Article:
Managed care ministry, at its heart, is about this kind of distributive justice. It is about the administration and promotion of resources for the healing of the whole community. It is about setting the challenging context in which individuals who possess more than others divest and share so that all may have an equal "some." Managed care ministry, as in all ministries of administration, is about keeping before us the difficult and essential question of distributive justice: To whom do things really belong? At its best, managed care ministry asks this question of itself, of the delivery side of health care, and of the corporate and civic communities that it influences.

Managed care ministry, framed and sustained by Catholic sponsorship, possesses the potential to effect systemic change through self-discipline, advocacy, and mutuality. It has an opportunity unparalleled in the history of Catholic health care. The emergence of the Catholic managed care ministry offers tremendous potential to exercise the precious gift of the Holy Spirit that reflects the mercy and justice of God for our times.

An Esmerelda for Managed Care
Like the more traditional provider-based model of health care, Catholic managed care cannot sustain a value-driven ministry without the sponsorship of the faith communities whose heritage, experience, and practice have shaped them to the mind and heart of Christ. Quasimodo sought stability in Esmerelda, the novel's beautiful heroine, who treated him kindly. He wanted her to recognize him for his true self, love him, change him, and thus free him. Although his expectations concerning her may have been inappropriate and naive, his recognition of his need for a life-sustaining relationship was accurate and well founded.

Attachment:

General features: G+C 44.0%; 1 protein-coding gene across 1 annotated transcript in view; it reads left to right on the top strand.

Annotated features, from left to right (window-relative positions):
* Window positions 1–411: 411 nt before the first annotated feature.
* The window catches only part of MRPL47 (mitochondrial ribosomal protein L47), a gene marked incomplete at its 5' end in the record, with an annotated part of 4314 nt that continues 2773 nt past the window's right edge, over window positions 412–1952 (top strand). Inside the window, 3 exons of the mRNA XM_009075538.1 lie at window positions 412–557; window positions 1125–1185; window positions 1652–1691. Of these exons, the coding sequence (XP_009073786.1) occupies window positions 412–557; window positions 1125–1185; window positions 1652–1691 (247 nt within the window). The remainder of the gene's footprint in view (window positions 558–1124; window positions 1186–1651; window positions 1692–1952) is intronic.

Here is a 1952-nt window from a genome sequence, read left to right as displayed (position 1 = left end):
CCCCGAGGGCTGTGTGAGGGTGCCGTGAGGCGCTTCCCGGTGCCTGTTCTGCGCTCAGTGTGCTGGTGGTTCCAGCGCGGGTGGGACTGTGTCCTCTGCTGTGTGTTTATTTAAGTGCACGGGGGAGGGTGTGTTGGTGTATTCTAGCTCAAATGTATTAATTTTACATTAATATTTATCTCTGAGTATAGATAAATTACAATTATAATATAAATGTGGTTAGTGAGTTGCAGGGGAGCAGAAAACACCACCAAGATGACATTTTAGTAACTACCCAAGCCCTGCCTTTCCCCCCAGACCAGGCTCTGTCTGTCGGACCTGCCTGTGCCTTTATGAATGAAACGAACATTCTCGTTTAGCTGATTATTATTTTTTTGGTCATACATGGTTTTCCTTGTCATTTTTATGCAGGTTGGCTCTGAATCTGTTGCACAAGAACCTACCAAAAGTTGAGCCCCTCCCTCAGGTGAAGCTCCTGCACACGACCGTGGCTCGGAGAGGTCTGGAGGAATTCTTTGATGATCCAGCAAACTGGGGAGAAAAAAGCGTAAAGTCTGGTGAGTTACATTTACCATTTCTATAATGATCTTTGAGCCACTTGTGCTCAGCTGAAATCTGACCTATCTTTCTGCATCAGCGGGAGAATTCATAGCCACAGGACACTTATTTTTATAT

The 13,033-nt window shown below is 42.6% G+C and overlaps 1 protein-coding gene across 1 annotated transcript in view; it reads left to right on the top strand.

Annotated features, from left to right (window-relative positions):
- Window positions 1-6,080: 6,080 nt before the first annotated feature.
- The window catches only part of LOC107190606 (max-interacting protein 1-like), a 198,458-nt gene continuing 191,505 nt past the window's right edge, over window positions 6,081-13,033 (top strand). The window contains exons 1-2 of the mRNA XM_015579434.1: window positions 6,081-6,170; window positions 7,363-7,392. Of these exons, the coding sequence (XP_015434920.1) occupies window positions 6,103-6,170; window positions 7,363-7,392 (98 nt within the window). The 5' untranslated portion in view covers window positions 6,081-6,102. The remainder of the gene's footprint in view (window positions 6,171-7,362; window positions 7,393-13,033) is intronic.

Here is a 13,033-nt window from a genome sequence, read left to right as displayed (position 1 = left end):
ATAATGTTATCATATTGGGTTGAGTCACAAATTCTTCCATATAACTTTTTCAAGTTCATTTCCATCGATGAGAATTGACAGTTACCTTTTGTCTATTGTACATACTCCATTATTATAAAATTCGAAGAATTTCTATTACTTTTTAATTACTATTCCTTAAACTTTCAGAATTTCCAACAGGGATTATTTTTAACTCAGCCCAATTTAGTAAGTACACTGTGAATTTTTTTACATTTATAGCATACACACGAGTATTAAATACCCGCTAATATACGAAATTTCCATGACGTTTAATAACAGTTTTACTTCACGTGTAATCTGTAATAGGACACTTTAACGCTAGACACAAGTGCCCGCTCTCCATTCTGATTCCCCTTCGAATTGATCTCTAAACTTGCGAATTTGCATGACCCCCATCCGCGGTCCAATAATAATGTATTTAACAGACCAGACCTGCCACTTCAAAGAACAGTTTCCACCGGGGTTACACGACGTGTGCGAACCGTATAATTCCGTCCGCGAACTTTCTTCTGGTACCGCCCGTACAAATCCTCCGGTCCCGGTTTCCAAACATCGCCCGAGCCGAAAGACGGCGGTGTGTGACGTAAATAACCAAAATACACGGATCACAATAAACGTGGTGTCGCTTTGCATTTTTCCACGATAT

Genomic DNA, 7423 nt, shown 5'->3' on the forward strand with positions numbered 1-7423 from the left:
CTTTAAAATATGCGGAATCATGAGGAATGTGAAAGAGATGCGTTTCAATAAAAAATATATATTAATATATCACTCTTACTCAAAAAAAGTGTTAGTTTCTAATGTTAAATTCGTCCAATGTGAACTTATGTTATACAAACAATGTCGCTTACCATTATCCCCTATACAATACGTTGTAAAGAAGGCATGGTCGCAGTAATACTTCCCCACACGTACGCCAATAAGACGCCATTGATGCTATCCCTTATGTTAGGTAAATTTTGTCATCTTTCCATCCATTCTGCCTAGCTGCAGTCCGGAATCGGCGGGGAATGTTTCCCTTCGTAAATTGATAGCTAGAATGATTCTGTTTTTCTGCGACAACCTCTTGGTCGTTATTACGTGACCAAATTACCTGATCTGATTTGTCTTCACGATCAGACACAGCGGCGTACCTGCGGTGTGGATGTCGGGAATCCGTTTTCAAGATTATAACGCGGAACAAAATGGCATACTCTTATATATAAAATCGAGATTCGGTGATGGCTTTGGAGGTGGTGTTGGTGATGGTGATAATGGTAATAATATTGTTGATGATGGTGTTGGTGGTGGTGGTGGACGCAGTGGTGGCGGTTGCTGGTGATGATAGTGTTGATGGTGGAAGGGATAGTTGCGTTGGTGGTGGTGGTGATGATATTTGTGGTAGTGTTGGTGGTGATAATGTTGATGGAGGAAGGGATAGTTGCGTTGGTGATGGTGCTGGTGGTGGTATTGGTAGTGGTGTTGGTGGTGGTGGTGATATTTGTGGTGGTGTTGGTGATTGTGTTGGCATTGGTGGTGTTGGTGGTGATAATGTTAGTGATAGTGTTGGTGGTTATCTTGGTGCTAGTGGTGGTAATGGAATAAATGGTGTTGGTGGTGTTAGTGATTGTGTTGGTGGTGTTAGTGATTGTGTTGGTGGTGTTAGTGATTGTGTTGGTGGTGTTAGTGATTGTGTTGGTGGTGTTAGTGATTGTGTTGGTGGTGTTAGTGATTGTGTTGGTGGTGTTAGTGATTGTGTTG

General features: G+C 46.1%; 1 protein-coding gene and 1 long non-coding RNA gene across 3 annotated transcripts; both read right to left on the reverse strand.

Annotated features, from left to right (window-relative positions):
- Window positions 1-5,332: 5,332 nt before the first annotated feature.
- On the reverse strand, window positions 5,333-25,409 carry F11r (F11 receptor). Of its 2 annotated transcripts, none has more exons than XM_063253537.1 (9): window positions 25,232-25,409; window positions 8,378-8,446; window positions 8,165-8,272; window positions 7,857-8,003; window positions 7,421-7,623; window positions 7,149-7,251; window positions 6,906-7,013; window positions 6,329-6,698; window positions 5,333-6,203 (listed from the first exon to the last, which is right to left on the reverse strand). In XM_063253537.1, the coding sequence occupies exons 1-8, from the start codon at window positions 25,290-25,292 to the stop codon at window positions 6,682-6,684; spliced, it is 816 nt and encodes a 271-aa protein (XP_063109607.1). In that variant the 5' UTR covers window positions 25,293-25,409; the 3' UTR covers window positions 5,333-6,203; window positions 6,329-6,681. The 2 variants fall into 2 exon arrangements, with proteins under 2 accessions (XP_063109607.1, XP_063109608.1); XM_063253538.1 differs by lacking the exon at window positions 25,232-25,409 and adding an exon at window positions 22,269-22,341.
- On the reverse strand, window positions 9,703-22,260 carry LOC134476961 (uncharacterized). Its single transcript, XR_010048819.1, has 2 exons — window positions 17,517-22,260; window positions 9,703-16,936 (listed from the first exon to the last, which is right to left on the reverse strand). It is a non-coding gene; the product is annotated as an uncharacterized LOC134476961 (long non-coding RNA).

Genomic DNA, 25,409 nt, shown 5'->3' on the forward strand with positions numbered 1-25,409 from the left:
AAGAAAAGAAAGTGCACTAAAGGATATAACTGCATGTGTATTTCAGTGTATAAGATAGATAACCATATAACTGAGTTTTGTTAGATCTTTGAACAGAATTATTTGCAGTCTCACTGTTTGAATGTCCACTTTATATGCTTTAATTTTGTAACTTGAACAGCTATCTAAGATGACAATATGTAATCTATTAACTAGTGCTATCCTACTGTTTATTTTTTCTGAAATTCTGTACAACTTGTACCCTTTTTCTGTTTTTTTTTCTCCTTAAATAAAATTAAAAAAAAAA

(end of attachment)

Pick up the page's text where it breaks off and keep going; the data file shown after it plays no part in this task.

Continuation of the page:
Managed care too needs its perfect Esmerelda — that construct of mutual truth, understanding, and motivation we call sponsorship for mission. Catholic managed care seeks equilibrium through the anchors sponsorship provides: faith, tradition, service, self-examination, and conversion.

In order for this relationship to achieve its potential for the sake of God's people, sponsors and systems must move beyond any perception of Catholic managed care as an ugly stepchild. They must work harder to understand its unique power for mission and ministry, to call its practitioners to the continuous examination of values-based practice, and to articulate the mission structures and supports that will effect its strengthening as an essential and valued health care ministry for today and for the future.


Copyright © 2004 by the Catholic Health Association of the United States
For reprint permission, contact Betty Crosby or call (314) 253-3477.

Catholic Managed Care

Copyright © 2004 by the Catholic Health Association of the United States

For reprint permission, contact Betty Crosby or call (314) 253-3490.